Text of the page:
No one has answered RenderMan yet so Iíll open a parenthesis for him now then continue with TheMaster.
A namespace is an organize way to store information. You may see it as folders. Like folders, they can be organized with a hierarchy (many levels). They may contain objects such as classes, structures, enumerations, delegate function and so on. On the other part, classes are complex objects that contain data, functions, events and so on. You may see them as a file. A structure is a special case of class as they essentially contain only data and they do not support encapsulation. Like a directory, a namespace is a container and could contain all the above objects; they do not have to be in a class (although Autodesk usually organize them in classes).
If you open the arxmgd.chm file from the C:\ObjectARX 2013\docs directory, youíll find a section called ďMoved APIĒ. In there, you will find a list of all the objects that have been moved. The first item is the EventHandler Idle. It is mentioned that it has been moved from Autodesk.AutoCAD.ApplicationServices.Application to Autodesk.AutoCAD.ApplicationServices.Core.Application. The class here is Application and everything before is the namespace.
So, to answer your question, AutoCAD.ApplicationServices is indeed a namespace and Application is the class.
If someone likes to play with words, yes you can always say that if you move a file from a disk to another, it is not the same file anymore and so, if you move a class from one namespace to another, it is not the same class anymore. I donít think anyone has being confused up to now.
Here is a modified PrintSCreen of the Object Browser that you can open with the F2 key. In the left pane, youíll find symbol names with their respective icon, on the upper right pane is the content of the symbol and finally, in the lower right pane if the definition. Iíve used Visual Studio 2008 for the example because it is a version I own in English.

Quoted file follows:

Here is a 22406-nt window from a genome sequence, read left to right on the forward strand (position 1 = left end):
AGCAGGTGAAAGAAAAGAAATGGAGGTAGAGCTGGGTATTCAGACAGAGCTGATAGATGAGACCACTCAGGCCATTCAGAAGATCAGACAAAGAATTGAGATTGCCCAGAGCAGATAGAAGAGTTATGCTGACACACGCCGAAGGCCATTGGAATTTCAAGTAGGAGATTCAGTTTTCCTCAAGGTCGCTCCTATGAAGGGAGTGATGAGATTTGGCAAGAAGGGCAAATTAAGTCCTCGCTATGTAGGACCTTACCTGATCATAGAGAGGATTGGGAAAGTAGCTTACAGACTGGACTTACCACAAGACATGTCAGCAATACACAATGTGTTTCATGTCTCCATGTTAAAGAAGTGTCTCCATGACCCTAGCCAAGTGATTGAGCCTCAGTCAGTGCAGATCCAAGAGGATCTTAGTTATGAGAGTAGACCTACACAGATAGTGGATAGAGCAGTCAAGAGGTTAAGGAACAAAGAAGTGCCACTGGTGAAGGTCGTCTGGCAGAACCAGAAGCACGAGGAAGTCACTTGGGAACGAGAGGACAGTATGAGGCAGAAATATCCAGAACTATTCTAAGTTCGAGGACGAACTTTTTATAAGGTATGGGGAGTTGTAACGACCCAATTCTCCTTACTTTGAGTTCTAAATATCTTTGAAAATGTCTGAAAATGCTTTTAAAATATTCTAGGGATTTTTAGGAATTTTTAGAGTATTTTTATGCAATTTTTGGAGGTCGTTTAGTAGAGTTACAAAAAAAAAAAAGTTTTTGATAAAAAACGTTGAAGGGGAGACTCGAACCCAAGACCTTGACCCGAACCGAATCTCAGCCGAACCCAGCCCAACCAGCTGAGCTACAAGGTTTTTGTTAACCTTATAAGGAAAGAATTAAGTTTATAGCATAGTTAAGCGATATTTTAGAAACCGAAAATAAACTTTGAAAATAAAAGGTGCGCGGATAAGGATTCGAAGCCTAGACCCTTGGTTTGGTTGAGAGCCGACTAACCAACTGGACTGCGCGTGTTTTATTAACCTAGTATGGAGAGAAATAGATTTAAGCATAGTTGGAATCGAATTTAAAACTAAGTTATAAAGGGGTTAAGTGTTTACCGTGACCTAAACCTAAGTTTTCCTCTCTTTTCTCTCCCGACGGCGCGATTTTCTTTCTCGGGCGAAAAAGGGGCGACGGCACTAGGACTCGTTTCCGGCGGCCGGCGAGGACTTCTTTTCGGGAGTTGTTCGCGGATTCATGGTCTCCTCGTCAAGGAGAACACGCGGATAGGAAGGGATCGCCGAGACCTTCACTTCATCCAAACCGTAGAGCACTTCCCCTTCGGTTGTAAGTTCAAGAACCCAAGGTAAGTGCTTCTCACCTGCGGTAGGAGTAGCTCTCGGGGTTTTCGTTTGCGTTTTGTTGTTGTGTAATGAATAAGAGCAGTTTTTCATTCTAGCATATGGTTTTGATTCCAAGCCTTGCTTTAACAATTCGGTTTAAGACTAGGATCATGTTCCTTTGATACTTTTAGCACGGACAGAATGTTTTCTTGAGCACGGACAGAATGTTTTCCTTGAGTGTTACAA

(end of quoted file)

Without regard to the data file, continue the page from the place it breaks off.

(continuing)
To return to TheMaster, I donít want to extend this discussion about whether or not Iím confusing classes or namespace because I find this trivial but:
- There were absolutely no link between the image and the declaration youíve used.
- Kean and I were absolutely correct when we stated that some declarations have been moved from one namespace to another. You can always read the arxmgd.chm file or continue that topic on Keanís blog.
- I didnít realize that youíve mentioned that the Open method is an extension. Sorry for the delay. This is something that we have to talk about.
- Iíll be very glad to talk about other subjects then confusing namespace and classes since I feel that it is a privilege to be able to exchange idea on this site.
Here is a first quote of yours: ďThe Open() method is an extension method in 2013, but it is
not in a different namespace. It would seem that the author has namespaces and classes confused. Ľ and this other quote: ďIf you are not familiar with extension methods (as your article clearly suggests), then visit MSDN and read more about them, and how they are used.Ē. These are 2 misleading affirmations that Iím sure Iíll take time to analyze.
About Extension method, please first, read this link to learn more about them: http://msdn.microsoft.com/en-us/library/bb383977.aspx
Extension methods have been introduced in C # 3.0 as a solution to allow the mapping syntax to run correctly with LINQ IEnumerable, without having to change the IEnumerable itself (which would cause enormous problems existing code). Unfortunately if they are convenient for this case (and are actually the best solution), 95% of cases, they pose serious problems of versioning, and should be used with extreme caution. Extension methods are also mainly aimed to those who do not currently own the source code. I donít think that this is the problem at Autodesk.
In my article, I was not talking about extension methods but rather about new things in AutoCAD 2013, and indirectly whatís new in the Framework 4.0, hence the Managed Extensibility Framework (or MEF).
Many of the Microsoftís technologies overlap. Sometime, it happens when a new paradigm arises. But they are never 100% equal. According to Glenn Block (PM for the MEF in .Net 4.0) MEF is the preferred way for building composable apps.
Again, to avoid confusing technologies, I suggest learning about: